Betting operators and customers in the Slovakian capital city of Bratislava face an uncertain future after local politicians moved to ban gambling in the city.
City councillors reportedly voted to ban gambling last week, following the receipt of an anti-gambling petition. The ban on gambling is due to come into effect on 1 January, next year. According to the local newspaper, the Slovak Spectator, all but one of the council’s 40 members in favour of the gambling ban whilst the remaining councillor chose to abstain.
Bratislava may not be the last authority in Slovakia to go down this road. Other cities are said to be considering similar legislative changes, and there have been sporadic recent attempts to bring in a gambling ban. The city of Nitra has been pushing for such a ban since 2019, although those efforts have so far been unable to produce any concrete legislation.
Three years ago, there was an effective national ban on gambling in the country. This ran from May 2017 to December 2018, but it ultimately collapsed due to a legal challenge. The Regional Prosecution Services declared that the law was not in compliance with Slovakian law, and this opinion was backed up by the Bratislava Regional Court.
The new law will not mean that Bratislava’s casinos and gambling venues will face immediate closure. Instead, the new rules allow existing gaming licenses to expire. Most of these are due to run out in 2023 and 2024. Matus Vallo, the Mayor of Bratislava, has said that he is hopeful that the new law will bring significant positive changes to the capital, but gambling venue and casino operators have said that they do not believe the legislation will have any effect. One casino operator, Robert Vystavil, was quoted in a local newspaper arguing that the current rules are adequate, and that by bringing in complete bans, nothing will be solved. He also alleged that the government was doing little to tackle the problem of illegal gambling in Slovakia.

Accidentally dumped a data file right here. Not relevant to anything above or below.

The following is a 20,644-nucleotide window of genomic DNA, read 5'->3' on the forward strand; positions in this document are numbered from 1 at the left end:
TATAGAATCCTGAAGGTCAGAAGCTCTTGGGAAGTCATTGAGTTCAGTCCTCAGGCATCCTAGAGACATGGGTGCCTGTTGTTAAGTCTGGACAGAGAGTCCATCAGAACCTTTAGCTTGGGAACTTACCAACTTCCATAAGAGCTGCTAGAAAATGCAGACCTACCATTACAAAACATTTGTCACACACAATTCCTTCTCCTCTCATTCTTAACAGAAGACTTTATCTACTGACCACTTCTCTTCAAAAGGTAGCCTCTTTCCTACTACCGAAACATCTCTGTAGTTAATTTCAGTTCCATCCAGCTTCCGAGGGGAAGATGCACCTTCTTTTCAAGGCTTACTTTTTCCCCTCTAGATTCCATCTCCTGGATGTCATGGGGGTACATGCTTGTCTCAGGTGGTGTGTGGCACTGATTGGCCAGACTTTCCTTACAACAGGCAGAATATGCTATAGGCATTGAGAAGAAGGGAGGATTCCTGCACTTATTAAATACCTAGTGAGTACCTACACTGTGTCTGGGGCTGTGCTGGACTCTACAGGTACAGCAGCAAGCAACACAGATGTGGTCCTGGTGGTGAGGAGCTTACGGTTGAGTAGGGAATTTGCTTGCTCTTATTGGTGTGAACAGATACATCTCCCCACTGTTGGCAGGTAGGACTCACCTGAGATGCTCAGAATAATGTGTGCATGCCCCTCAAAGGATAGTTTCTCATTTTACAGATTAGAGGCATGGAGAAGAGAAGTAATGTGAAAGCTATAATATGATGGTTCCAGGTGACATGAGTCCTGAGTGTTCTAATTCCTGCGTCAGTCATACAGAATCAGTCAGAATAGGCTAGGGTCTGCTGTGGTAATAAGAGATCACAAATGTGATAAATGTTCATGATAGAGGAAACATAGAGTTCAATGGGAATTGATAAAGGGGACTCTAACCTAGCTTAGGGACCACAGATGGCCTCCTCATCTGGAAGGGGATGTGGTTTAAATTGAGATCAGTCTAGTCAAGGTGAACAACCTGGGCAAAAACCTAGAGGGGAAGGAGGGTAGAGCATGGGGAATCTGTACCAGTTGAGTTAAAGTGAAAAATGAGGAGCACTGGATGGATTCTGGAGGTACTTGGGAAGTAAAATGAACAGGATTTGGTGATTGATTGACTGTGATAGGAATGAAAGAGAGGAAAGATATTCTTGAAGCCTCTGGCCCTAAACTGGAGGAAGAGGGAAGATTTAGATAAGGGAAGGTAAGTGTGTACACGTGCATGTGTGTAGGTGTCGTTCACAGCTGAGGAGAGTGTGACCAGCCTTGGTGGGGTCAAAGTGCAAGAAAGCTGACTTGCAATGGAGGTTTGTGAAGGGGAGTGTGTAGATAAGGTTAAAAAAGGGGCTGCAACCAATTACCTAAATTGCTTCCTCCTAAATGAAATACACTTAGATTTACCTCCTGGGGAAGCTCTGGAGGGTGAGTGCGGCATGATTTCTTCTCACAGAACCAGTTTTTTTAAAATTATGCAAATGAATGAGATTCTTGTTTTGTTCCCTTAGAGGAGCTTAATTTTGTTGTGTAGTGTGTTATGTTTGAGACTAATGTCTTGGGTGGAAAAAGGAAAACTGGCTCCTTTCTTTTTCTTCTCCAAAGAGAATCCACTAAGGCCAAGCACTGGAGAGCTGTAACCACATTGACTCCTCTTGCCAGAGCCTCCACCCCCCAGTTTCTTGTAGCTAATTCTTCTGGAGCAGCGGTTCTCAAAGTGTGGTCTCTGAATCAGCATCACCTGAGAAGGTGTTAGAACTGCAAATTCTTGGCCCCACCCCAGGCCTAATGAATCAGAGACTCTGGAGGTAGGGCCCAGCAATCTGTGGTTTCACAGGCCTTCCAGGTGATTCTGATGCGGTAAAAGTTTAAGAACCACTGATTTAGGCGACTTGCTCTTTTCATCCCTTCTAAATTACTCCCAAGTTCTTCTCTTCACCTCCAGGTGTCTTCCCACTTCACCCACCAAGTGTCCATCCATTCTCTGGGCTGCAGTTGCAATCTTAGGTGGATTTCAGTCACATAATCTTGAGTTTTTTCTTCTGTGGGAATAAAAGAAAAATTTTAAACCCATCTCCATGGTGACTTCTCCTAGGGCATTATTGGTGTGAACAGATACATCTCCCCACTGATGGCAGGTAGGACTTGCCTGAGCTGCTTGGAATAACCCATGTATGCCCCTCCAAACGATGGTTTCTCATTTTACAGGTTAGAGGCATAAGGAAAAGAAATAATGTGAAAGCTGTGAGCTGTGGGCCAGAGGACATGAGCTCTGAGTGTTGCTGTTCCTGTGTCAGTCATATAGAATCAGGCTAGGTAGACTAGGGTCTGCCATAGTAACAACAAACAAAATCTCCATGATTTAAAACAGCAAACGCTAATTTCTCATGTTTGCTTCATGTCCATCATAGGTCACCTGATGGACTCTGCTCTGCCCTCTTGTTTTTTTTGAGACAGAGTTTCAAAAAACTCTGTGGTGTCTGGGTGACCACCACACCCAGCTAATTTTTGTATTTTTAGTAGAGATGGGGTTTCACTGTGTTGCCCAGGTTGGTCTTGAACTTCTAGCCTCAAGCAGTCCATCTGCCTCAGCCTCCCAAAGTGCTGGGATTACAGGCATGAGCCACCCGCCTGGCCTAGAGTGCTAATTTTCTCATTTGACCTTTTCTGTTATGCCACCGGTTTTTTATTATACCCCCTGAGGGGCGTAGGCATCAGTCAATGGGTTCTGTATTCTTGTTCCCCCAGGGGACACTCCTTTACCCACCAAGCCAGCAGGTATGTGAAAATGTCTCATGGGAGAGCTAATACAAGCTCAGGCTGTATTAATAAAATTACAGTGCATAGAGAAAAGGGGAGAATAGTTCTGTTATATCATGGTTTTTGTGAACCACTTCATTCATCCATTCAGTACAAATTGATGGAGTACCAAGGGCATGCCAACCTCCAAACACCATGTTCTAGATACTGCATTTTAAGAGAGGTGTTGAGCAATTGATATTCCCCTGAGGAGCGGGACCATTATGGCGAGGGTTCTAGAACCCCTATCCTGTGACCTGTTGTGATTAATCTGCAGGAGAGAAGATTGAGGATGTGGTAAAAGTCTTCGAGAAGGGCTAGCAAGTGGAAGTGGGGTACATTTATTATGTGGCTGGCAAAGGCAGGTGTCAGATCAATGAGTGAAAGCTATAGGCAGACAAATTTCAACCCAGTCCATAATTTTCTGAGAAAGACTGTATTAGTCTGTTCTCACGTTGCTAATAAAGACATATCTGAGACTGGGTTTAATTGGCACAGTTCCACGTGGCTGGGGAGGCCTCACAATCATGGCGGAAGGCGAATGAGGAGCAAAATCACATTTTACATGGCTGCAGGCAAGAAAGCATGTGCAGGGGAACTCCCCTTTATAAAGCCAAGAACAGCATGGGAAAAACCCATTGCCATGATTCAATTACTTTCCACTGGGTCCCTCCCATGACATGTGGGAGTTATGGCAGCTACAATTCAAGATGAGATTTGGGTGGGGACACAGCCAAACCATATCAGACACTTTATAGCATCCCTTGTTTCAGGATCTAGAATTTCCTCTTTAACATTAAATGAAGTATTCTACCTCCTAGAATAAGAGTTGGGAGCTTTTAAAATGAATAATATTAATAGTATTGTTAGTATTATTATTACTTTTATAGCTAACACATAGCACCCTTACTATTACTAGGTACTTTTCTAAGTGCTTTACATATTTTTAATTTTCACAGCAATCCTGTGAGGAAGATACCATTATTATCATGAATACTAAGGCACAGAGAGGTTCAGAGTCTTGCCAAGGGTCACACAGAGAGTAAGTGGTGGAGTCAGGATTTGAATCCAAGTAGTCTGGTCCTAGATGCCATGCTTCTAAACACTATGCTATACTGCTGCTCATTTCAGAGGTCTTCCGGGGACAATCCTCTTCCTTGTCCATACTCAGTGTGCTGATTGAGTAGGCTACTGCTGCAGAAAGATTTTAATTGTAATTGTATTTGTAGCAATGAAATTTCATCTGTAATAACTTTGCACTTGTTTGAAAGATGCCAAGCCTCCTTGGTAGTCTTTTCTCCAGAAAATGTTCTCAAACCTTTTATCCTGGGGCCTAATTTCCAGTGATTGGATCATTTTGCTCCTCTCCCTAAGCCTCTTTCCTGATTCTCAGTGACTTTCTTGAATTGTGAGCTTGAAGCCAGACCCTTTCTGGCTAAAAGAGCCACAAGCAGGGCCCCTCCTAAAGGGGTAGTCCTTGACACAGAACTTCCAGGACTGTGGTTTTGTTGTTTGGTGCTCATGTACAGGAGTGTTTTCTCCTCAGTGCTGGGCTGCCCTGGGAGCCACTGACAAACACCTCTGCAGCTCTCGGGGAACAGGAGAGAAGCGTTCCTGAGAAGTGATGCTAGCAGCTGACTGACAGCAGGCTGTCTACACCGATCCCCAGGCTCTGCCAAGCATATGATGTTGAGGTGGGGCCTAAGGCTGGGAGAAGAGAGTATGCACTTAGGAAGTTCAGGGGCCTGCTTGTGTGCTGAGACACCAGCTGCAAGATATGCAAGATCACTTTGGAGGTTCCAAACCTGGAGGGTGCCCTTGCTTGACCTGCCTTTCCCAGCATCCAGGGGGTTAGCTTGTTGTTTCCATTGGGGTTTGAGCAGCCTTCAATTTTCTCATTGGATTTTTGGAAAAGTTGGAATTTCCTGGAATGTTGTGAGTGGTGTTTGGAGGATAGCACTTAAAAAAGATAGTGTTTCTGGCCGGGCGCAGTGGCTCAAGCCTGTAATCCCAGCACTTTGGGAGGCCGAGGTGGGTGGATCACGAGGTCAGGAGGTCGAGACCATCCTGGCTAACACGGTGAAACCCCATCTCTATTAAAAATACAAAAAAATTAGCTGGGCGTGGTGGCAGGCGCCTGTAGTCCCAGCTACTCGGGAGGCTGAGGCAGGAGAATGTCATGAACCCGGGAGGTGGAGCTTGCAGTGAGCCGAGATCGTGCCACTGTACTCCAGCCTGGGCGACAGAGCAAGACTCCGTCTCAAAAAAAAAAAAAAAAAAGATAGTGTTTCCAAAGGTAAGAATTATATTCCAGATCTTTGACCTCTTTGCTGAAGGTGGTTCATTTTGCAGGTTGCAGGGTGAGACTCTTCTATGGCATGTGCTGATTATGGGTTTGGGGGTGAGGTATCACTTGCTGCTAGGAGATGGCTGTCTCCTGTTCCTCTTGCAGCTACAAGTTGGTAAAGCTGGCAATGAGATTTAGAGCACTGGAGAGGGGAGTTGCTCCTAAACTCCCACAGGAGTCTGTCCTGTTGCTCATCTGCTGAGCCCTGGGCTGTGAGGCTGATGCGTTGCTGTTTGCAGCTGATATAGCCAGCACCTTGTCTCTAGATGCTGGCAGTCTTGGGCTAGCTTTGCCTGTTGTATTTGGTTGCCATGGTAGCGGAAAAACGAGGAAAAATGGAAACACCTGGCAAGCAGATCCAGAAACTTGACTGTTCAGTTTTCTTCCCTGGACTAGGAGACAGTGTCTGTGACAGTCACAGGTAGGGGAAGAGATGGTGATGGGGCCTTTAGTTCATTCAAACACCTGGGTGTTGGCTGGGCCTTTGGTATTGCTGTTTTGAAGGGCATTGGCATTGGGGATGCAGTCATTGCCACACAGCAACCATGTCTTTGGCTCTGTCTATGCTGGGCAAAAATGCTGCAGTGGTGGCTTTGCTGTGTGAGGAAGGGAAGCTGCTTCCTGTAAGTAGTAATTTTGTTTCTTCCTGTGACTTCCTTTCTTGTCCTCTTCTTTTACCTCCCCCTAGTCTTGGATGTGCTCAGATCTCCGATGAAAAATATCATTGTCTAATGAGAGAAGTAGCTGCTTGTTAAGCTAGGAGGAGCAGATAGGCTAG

Gambling has a long history in Slovakia. Horse racing was a popular vehicle for gambling during the 19th century, while a local land-based casino industry began to emerge in the early 1990s. The gambling industry also generates significant revenue for a number of authorities in the country, including in Bratislava. According to official figures, by the end of last year, the city had 89 gambling venues, with six casinos and two bingo halls. Data on revenue showed that they earned €2.76 million.
The gambling sector in the country is officially overseen by the Interior Ministry, but individual cities have the powers to introduce regulations in this area.